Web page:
Infants given antibiotics in the first year of life could be at a 40 per cent increased risk of developing eczema, a systematic review published in The British Journal of Dermatology suggests (online 20 June 2013).
On top of this, the researchers found that each subsequent course of antibiotics led to an additional 7 per cent increase in risk of eczema when given to infants up to one year of age.
The authors suggest that antibiotics, especially broad-spectrum ones, could interfere with gut microflora as the immune system of the infant is maturing and lead to development of allergy. They recommend that antibiotics should be prescribed with caution, especially in high-risk children.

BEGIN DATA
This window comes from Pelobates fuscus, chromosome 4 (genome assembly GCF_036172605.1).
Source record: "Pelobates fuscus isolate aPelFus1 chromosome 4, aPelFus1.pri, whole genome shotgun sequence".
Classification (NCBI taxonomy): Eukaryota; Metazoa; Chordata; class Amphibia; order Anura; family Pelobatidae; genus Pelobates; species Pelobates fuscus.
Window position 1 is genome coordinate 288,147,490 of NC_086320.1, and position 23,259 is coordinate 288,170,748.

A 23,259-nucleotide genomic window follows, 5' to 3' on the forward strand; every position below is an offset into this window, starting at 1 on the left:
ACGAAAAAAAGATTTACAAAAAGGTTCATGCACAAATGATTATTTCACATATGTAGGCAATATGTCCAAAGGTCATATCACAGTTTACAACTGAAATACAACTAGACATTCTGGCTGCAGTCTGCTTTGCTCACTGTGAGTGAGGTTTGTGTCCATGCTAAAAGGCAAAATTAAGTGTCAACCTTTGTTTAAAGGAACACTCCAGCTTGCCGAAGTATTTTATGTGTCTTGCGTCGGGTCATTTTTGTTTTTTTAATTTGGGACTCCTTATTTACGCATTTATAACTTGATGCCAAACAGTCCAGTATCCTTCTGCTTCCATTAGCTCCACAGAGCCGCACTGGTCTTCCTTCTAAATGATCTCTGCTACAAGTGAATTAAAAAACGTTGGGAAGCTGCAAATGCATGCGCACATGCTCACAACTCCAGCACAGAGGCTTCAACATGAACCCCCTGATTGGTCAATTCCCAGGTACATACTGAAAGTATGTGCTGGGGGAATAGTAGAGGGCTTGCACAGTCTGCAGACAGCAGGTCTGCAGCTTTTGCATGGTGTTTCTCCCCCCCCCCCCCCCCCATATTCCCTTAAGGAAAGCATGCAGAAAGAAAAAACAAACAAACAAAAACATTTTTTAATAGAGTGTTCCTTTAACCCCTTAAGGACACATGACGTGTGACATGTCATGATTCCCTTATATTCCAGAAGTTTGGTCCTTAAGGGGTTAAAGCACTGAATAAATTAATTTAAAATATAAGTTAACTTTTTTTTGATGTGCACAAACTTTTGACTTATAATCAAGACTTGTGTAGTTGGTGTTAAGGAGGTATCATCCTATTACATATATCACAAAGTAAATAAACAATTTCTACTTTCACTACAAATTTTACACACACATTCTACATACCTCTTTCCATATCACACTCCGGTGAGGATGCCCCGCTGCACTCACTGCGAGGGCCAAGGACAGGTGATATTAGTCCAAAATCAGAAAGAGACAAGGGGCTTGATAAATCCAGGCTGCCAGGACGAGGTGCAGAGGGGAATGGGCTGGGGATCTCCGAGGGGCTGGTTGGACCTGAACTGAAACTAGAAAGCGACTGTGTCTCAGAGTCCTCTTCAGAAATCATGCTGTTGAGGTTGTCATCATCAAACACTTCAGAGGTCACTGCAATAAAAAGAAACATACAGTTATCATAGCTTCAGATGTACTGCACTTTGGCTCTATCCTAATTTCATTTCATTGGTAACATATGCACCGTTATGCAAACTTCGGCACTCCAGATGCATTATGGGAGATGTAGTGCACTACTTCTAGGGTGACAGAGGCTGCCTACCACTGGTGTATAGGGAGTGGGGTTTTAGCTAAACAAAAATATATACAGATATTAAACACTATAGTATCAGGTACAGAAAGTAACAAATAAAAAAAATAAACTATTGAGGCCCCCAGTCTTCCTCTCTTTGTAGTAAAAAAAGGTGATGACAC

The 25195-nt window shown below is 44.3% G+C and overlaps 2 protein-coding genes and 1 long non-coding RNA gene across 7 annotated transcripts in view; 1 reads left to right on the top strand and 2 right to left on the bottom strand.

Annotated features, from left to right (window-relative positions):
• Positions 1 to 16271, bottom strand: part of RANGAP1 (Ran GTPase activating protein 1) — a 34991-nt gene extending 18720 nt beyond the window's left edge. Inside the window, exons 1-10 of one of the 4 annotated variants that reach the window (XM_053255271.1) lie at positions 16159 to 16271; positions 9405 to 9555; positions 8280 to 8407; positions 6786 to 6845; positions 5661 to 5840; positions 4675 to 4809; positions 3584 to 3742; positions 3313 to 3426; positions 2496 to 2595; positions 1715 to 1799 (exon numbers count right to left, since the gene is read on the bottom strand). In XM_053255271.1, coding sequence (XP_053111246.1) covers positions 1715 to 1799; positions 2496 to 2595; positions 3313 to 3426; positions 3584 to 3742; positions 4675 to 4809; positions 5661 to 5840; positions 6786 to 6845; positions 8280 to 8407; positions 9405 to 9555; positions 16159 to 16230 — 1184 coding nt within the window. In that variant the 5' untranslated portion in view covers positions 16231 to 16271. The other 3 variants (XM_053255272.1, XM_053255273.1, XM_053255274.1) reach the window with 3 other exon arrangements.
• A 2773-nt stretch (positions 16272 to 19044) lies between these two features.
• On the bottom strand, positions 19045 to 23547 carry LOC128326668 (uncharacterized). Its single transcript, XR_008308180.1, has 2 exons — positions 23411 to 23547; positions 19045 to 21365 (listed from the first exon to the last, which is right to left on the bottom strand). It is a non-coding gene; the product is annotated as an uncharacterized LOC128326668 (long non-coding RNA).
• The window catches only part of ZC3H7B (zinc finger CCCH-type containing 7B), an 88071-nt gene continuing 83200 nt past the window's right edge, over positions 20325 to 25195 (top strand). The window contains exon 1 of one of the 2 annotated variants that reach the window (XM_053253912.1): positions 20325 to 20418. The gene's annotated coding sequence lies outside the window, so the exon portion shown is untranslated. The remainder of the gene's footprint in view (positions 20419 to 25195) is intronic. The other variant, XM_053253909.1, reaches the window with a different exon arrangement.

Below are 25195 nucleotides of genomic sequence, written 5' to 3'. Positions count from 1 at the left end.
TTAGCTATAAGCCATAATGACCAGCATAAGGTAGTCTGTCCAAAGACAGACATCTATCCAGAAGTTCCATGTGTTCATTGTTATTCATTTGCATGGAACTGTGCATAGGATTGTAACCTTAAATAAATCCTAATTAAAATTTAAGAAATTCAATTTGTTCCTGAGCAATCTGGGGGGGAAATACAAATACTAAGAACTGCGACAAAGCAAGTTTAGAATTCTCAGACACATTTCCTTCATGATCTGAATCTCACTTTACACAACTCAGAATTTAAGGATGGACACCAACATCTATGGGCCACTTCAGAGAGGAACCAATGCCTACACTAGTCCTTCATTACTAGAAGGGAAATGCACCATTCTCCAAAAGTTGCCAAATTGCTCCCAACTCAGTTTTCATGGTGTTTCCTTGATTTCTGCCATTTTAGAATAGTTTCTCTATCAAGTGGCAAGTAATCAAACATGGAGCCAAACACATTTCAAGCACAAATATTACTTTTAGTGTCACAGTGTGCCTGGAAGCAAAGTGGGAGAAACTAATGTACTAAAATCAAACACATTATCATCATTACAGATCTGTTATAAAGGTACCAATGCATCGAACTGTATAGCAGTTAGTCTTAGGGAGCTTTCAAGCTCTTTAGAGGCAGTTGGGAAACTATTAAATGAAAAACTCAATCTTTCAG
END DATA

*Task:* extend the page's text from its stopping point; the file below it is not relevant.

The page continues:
However, the authors acknowledge that the data could be influenced by confounding factors; for example, the children might have been receiving antibiotics for a condition that is an early indicator of eczema.
The authors used data on the relationship between antibiotic exposure and development of eczema extracted from 20 studies for the systematic review and meta-analysis.
For the 17 studies that looked at postnatal administration of antibiotics, the pooled odds ratio for development of eczema was 1.41 (95 per cent confidence interval 1.3–1.53). The remaining three studies examined prenatal exposure to antibiotics, which was not found to be linked with development of eczema (1.3, CI 0.86– 1.95).